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>> michael: president obama did say i'm doing what i can through administrative action, but i need congress to help. i need congress to do their part. i need congress to take up these initiatives because we've come to far to turn back now. congress is the one with the approval rating. they have a 14% approval rating according to the wall street journal, the poll taken january 12th through the 15th. it seems that the president is playing his cards right, but to confirm that and talk about it we brought someone who is in the chamber listening to the president. also watched marco rubio watched him take a sip and we have chris moody senior writer,
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thank you for joining us. >> thanks for having me. >> michael: i want to get your take on the speech. you've seen a lot of them. you've traveled with other candidates now a lot. what did you think of the tactic that the president used hast night? >> well, it was an old fashioned state of the union speech where they put out a long liberal wish list. he proposed a lot of big ideas as you said, quite a few of them are not going to pass congress, particularly he talked about raising the minimum wage, the federal minimum wage to $9. just this morning john boehner said no way. so he's got a couple of avenues he can go down, but not nearly as he mentioned hast night. >> michael: you know one of the things that he said hast night talked about the deficit, and how all of these programs that he was introducing to congress--i'll get to talking about what you just said as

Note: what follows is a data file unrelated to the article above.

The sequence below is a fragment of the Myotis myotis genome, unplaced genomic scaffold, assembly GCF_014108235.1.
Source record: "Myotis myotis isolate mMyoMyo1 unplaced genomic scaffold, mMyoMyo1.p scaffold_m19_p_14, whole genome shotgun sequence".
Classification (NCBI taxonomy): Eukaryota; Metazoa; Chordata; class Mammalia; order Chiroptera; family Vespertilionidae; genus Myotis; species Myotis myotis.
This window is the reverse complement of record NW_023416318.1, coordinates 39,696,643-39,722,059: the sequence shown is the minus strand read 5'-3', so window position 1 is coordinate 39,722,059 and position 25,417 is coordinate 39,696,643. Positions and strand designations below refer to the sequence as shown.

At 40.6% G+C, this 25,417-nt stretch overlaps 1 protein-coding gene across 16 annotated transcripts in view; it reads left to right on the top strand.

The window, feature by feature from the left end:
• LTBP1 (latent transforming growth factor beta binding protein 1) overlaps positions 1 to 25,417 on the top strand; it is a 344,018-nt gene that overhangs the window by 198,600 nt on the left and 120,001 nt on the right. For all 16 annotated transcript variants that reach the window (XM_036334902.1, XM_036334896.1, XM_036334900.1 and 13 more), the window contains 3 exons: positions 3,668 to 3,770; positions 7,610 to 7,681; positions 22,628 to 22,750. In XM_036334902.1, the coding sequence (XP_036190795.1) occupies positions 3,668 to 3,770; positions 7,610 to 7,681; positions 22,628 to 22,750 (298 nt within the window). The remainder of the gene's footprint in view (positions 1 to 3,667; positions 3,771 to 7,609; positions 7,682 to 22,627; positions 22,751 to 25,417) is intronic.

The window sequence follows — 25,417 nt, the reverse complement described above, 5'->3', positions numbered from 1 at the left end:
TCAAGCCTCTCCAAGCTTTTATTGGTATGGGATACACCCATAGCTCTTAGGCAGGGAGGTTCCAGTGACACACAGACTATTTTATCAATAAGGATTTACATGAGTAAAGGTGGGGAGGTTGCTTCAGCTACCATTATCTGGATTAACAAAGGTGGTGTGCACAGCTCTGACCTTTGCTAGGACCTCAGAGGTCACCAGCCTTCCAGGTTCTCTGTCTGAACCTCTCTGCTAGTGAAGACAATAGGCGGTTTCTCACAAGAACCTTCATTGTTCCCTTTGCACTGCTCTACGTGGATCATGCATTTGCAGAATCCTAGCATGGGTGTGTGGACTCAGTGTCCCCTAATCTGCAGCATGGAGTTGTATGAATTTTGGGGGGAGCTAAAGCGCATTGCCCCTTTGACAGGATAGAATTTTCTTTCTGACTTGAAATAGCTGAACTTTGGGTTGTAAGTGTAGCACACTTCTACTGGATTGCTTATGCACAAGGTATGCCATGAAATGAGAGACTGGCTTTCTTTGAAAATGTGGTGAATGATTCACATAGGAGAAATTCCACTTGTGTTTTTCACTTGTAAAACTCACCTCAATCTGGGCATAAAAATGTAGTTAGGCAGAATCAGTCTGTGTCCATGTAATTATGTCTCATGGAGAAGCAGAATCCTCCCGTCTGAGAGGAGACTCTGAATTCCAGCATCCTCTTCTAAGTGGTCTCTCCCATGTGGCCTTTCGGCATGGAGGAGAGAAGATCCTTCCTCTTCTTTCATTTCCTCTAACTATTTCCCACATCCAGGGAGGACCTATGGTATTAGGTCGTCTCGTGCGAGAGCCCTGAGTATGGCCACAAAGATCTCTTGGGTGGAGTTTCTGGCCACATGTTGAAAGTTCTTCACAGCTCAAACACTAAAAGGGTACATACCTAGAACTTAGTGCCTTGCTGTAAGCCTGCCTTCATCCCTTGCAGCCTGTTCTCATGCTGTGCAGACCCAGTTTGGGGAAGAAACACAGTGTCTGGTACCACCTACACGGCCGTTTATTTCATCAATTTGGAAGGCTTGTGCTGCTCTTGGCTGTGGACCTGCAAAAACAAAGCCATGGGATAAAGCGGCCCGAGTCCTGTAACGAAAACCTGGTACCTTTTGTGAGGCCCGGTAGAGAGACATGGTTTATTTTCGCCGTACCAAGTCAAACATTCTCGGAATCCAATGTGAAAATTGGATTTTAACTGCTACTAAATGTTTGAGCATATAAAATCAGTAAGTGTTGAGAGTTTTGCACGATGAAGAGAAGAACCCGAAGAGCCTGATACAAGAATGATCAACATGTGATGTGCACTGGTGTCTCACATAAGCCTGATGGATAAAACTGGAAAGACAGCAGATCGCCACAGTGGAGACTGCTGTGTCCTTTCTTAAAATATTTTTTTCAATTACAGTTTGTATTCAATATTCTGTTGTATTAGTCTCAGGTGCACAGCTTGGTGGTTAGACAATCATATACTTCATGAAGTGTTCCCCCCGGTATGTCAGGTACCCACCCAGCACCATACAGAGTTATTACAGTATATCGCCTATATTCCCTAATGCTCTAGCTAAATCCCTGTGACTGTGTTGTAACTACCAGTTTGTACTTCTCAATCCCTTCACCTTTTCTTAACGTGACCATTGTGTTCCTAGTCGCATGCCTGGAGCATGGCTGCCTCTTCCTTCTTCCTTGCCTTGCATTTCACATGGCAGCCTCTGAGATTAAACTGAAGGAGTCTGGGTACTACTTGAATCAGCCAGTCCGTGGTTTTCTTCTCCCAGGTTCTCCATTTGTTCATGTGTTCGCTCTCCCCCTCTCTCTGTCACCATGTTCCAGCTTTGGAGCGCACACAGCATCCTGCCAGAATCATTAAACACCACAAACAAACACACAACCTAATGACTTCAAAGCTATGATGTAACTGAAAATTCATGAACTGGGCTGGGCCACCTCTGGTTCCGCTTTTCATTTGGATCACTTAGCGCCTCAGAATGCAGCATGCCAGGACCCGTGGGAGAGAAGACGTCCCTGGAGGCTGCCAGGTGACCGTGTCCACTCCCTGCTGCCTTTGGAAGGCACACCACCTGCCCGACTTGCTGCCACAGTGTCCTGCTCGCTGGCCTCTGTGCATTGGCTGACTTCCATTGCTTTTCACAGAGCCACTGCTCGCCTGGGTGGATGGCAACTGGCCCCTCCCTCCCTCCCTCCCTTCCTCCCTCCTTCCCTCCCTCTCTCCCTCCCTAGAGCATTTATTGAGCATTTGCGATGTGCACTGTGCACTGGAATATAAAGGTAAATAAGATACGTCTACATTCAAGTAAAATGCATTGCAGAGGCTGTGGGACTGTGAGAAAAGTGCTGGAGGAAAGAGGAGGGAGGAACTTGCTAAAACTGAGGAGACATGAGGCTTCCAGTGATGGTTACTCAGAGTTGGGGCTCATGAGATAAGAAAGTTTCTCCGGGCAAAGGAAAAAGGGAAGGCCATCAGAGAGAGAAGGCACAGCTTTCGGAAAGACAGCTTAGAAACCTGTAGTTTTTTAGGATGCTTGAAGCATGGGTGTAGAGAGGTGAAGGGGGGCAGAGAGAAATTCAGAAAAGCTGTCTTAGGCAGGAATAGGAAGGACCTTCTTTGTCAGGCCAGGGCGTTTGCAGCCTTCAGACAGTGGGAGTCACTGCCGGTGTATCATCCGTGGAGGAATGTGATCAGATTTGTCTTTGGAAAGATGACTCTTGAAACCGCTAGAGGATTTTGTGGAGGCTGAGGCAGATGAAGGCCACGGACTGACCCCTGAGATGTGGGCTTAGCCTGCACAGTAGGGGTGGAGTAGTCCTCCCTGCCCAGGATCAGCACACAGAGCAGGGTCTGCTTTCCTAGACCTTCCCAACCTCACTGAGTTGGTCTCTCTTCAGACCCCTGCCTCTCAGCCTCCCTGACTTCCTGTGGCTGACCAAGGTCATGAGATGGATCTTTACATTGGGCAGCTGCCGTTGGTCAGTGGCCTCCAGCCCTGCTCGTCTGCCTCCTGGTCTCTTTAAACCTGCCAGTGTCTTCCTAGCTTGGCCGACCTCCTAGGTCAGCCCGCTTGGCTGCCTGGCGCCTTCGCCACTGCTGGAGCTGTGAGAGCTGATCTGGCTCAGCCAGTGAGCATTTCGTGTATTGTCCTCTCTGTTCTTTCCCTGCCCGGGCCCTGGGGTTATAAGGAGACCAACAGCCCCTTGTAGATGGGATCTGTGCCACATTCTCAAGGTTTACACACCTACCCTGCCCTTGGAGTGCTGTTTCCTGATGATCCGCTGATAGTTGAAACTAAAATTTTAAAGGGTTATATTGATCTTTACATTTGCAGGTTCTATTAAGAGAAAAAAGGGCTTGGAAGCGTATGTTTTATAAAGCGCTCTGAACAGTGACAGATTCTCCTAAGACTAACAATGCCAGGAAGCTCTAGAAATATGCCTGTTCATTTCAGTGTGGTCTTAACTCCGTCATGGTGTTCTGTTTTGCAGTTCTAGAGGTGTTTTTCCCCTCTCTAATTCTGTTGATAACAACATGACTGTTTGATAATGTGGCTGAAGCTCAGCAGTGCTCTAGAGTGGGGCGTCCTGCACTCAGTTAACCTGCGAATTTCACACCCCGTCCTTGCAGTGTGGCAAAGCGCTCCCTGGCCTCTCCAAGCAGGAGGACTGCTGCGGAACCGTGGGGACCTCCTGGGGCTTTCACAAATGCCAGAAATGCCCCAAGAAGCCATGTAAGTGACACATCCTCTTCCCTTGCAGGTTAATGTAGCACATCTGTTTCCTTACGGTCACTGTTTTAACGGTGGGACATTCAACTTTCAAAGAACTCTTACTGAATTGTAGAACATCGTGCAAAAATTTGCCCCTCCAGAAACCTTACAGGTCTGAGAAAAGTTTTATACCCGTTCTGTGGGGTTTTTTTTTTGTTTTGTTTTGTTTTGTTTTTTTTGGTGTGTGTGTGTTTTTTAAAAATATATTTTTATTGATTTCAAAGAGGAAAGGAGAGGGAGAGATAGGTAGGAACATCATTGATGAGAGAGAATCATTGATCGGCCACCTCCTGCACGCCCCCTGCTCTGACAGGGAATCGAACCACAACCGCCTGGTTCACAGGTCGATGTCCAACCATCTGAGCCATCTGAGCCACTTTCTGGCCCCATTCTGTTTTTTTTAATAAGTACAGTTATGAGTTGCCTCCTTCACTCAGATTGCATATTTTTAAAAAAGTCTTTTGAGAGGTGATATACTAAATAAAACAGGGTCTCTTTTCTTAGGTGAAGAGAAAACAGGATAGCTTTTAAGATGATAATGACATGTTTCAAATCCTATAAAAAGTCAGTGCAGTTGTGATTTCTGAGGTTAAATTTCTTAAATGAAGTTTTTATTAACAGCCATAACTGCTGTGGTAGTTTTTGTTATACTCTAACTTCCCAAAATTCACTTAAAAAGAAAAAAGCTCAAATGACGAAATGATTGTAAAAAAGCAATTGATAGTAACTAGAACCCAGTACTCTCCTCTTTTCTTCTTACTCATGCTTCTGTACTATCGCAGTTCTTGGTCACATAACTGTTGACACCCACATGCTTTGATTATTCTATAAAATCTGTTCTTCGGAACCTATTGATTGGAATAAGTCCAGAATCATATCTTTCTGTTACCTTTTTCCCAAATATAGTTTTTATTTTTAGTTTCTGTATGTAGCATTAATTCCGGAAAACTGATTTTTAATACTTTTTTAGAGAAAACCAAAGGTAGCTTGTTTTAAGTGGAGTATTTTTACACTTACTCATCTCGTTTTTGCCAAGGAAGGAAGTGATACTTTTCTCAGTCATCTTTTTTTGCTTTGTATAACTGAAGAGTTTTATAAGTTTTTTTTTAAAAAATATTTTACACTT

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well. weren't going to add to the deficit. let's listen to the president. >> obama: let me repeat, nothing i'm proposing tonight should increase our deficit by a single dime. it is in the a bigger government that we need but a smarter government that sets priorities and invests in broad base growth. >> michael: it sounded like to me like george w. bush no new tactics. if he's not going to add to the deficit, that means he's going to cut what's there and that is not going to make his base terribly happy. >> well, that's not quite what it means. he could raise taxes and do the programs and not add a cent to it at all. listen to the president's words carefully. he said they should not add to